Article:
Important to consider here is to put some distance from a medical and binary understanding of mental health (i.e., disease and no disease) and move toward a biopsychosocial understanding of (mental) health, which would provide more opportunities to address the social causes of mental health issues in old age and focus on the promotion of mental health. This approach is facilitated by the National Mental Health Policy 2014 [29]. This understanding of (mental) health would also lay the ground for a common framework for different professions, thus facilitating inter- and multidisciplinary approaches to care and overcoming parallel and top-down approaches to service delivery [29]. In a study from rural China, the multidisciplinary, team-based approach comprising village physicians, community workers (referred to as “ageing workers”) and psychiatrists was well approved by healthcare providers to provide integrated care, including mental health promotion [69].

Moreover, age-inclusive training in mental healthcare would provide a way to reduce what stakeholders in this study describe as discriminatory attitudes toward mental health and old age. This is supported by evidence from Koschorke et al. [70] for four LMICs, including India, that the training of primary care providers is an opportunity to address stigmatizing beliefs and stereotypes.

Integrated care management approaches in PHC for older persons bringing together mental health, old-age and general health services have shown promising results [71] and have strengthened the continuity of care [17]; for instance, the above cited study in rural China showed that interdisciplinary teams were able to treat not only mental illnesses but also other comorbid conditions, such as hypertension [69]. Experts in this study perceived the new model of HWCs as a potential opportunity to provide integrated care for older persons. A recent study came to a similar conclusion but highlighted that there is still a lack of clarity that needs to be addressed regarding the benefits of HWCs for older persons’ mental health [29].

Integrating traditional care approaches (AYUSH) is perceived as a chance by the interviewed stakeholders, as they are perceived as widely accepted in the older population, particularly in rural regions. These approaches have gained prominence in recent years and are foreseen to be regularly implemented in the proposed HWCs [72]. For Philip et al. [17], this is a chance to develop holistic care for the mental health of older persons. Current policies for mental healthcare for older persons follow this strategy as well and foresee the integration of AYUSH services into PHC centres [29]. Philip et al. [17] further recommended training AYUSH practitioners in geriatric health. Stakeholders in this study nevertheless raise caution regarding the expansion of AYUSH practices. The quality of AYUSH practices and collaboration with the nontraditional health system must be ensured [29, 67, 73].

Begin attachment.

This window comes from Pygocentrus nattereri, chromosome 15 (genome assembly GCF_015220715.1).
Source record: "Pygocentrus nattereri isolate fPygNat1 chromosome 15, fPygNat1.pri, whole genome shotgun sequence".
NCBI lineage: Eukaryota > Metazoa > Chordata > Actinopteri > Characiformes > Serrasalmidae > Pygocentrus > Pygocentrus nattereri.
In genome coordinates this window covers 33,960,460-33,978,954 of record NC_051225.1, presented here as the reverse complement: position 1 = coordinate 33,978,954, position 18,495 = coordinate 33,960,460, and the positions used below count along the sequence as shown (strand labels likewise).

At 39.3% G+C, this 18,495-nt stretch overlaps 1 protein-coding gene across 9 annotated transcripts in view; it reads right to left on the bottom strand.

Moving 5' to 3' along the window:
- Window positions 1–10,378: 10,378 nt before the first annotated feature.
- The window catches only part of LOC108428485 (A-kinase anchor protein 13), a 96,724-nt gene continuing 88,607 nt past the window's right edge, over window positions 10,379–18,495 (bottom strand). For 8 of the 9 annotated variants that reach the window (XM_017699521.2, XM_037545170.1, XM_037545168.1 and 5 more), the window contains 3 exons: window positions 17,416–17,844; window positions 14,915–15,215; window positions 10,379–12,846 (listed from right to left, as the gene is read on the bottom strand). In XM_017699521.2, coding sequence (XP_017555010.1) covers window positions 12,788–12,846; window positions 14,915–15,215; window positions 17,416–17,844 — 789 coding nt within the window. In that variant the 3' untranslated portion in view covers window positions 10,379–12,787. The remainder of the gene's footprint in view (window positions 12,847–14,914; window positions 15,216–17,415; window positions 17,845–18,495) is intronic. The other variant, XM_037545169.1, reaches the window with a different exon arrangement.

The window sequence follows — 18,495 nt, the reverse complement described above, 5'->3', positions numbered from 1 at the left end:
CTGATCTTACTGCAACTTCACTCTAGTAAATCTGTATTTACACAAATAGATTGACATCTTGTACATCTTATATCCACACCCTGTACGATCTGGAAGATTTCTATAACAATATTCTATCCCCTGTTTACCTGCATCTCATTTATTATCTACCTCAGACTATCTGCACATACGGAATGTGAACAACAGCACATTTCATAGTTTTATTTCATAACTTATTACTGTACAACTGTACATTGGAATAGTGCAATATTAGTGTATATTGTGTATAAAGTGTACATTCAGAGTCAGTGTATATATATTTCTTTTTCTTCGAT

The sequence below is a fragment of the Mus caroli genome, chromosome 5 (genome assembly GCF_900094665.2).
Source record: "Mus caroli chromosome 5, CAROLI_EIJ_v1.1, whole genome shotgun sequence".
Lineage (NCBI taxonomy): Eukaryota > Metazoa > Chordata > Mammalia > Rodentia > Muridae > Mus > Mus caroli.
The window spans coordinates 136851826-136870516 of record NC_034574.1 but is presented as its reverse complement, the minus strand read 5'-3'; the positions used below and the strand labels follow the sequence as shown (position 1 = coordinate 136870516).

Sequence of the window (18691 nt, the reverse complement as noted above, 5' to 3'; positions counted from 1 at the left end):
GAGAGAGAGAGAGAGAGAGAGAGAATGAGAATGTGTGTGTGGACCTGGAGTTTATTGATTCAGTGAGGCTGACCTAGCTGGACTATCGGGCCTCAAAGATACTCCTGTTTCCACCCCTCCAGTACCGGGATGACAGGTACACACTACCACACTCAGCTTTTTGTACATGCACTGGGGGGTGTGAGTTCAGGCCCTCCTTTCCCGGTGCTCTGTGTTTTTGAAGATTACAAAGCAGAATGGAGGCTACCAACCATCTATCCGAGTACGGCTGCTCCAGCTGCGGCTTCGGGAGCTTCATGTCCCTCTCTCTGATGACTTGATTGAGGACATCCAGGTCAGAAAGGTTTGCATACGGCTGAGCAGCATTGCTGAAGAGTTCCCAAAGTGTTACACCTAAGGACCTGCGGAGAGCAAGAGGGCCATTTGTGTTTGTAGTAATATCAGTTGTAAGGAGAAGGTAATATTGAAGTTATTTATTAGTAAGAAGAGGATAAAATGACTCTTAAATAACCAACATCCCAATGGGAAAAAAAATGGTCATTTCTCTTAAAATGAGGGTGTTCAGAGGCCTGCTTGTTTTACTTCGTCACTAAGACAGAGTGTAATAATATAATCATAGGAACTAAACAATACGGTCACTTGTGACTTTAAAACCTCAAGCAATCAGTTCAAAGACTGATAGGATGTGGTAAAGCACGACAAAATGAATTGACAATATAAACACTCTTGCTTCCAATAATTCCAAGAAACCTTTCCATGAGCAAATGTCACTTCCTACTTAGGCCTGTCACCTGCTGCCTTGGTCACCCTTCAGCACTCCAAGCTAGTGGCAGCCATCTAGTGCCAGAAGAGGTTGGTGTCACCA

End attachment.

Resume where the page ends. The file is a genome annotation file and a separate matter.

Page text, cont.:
An important component of PHC is community-based care, and in this context, stakeholders positively outlined that there are more self-organized groups of and for older persons. For instance, there are groups of older persons who engage in laughter therapy together, which has been shown to be an effective activity to reduce depression symptoms [74, 75]. These groups can be seen as a form of peer counselling where people help each other with identifying problems and encouraging each other to adopt healthy lifestyles, leading to improved resilience and social support [76]. Fostering such peer-support groups is a viable way to indirectly promote mental health and enable social networks that can be integrated into a person’s everyday life [13].

Since data collection took place for this study, the coronavirus pandemic has stimulated new, especially digital, ways of providing health and mental health services in India. One example is the National Tele-Mental Health Programme (NTMHP), which provides free round-the-clock mental tele-health services to improve access to mental health counselling and care [77]. It was envisioned that these tele-services would be linked to existing public local mental health services, programmes, and other digital services, such as e-Sanjeevani (a national tele-consultation service) [77]. These services have the potential to improve age-inclusive PMHC [67], but there is still a lack of clarity on how and if this is the case and what challenges and opportunities exist for older persons in India.

Finally, the poor overall social protection for older persons in India [16, 17, 78] makes it crucial to foster an equitable, socially just and (age-)inclusive health system, and access to healthcare without financial hardship is seen by some as a part of PHC [23, 79]. While this was not a focus of this study, we encourage future studies to investigate social protection more closely and how health financing influences older persons’ access to public and private mental healthcare in India. In addition, the importance of stronger social protections is underlined by studies such as Brinda et al. [12], who showed a negative association between social protection coverage and the mental health of older persons in LMICs, including India. Another important reason is that the extended family, which often provides a form of social protection to older family members, is breaking down in India [17].